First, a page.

Between the end of this month and the beginning of September, Economy Minister Sergio Massa will be paying a visit to the United States to renegotiate with the International Monetary Fund (IMF) the debt conditions which the government signed in March.
Last month’s fiscal data yielded a fiscal deficit close to 3.2 percent of Gross Domestic Product. To reach the target figure of US$8.125 billion of net reserves established in the agreement with the IMF from the US$2.325 billion of March, the Central Bank would have to buy a further US$5.8 billion by December, something which hardly seems feasible.
But the debt to the IMF is not the Argentine state’s biggest. According to the latest data published by the Finance Secretariat to which Perfil had access, that was US$43.308 billion last month, well below the peso debt which (when adjusted to inflation) reached US$55.141 billion.
The report also gave last month’s gross debt in a normal situation of payment as US$378.307 billion as against the US$342.56 billion of the same month last year when Martín Guzmán was economy minister.
In other words, debt has grown by a monthly average of US$2.978 billion in the last 12 months.
Just between June and July, debt increased by the equivalent of US$2.262 billion, representing monthly growth of 0.6 percent.
The variation is explained by a reduction of US$2.248 billion of debt in foreign currency and an increase of “peso” debt of US$4.51 billion in its dollar equivalent.
The debt issue in pesos as opposed to dollars has triggered more than one controversy since Massa became economy minister.
Former productive development minister Matías Kulfas aimed his fire at former Economy Minister Nicolás Dujovne and former Central Bank governor Guido Sandleris when he affirmed: “It is perhaps too late to understand the rock-bottom handling of the public debt left by the Mauricio Macri government.” Both men were officials in ex-president Macri’s 2015-2019 administration.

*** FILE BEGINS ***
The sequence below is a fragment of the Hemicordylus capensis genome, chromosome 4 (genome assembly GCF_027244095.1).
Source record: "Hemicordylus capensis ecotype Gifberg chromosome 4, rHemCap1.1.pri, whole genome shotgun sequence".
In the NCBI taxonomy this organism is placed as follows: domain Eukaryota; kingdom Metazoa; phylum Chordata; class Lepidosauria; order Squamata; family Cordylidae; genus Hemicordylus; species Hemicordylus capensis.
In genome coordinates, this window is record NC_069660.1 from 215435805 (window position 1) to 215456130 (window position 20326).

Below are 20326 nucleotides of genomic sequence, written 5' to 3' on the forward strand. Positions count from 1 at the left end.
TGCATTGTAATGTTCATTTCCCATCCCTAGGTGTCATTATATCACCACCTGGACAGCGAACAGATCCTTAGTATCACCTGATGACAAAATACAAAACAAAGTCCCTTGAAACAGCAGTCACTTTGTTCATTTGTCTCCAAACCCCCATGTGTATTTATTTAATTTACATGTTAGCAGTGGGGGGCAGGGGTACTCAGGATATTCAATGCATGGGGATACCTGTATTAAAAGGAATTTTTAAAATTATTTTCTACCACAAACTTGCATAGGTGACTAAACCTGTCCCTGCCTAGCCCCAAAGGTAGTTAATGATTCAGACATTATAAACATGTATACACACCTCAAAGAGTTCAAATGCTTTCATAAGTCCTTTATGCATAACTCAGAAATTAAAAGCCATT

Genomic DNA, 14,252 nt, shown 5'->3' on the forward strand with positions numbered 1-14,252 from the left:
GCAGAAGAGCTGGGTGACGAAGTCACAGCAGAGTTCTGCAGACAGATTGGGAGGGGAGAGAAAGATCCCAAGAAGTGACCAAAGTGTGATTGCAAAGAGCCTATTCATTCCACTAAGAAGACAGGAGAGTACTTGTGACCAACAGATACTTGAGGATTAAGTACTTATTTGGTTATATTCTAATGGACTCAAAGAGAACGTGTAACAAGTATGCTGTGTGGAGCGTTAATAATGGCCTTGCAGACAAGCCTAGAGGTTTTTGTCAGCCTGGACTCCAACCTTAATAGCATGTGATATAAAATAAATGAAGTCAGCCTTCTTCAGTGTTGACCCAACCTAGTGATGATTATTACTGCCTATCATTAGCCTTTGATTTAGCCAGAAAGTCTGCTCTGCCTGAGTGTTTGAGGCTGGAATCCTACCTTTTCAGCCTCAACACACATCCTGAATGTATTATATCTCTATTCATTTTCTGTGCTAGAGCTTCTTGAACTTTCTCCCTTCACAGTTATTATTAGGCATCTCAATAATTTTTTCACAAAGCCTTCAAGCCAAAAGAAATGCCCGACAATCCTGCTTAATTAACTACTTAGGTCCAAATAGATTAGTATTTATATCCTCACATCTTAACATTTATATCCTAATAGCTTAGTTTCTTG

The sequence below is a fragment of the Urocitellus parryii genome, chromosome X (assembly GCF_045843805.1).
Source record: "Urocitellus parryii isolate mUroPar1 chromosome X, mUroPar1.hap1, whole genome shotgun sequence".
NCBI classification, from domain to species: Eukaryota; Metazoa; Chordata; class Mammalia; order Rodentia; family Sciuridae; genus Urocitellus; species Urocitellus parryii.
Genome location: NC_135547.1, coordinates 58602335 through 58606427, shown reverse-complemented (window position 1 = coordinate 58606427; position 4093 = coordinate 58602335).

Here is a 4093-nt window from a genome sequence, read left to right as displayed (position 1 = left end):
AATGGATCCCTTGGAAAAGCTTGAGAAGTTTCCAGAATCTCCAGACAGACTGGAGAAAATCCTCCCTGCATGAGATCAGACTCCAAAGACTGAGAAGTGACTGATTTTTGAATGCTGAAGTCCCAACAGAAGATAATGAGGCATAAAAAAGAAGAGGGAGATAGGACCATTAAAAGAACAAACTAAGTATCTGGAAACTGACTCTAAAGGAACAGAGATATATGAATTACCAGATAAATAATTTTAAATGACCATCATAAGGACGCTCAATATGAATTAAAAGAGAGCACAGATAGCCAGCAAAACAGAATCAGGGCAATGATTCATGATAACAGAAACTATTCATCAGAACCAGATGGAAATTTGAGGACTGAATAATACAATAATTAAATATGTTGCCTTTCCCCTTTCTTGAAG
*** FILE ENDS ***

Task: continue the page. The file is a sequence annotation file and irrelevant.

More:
Kulfas, via his Twitter account, highlighted: “Peso debt is not the same thing as dollar debt. Debt between public sectors is not the same thing as foreign debt to the IMF,” adding: “Any ordinary citizen can understand perfectly well the difference between peso and dollar debt. It’s like going into debt with your wife, husband or brother versus going into debt with a bank. The only people who do not understand that difference are the economists of Juntos por el Cambio.”
The reply of Sandleris ran: “If you owe 20 to your brother and 20 to the bank and only recognise the latter, apart from shitting on your brother, you’re a liar.”
In any event last month’s debt of US$378.307 billion is US$58 billion above the US$320.525 billion left by the Macri government at the end of 2019 despite the debt swap with private creditors concluded in September, 2020, the renewal of the loan of US$44.8 billion from the IMF last March and deferment of payments to the Paris Club of US$2.4 billion until 2024.
Meanwhile, former finance secretary Miguel Kiguel has warned against snowballing Leliq debt as part of a quasi-fiscal deficit which was quantified at seven trillion pesos by the Central Bank on August 11 with private consultants estimating monthly interest payments at over 400 billion pesos.
by Fabián Quintá, Perfil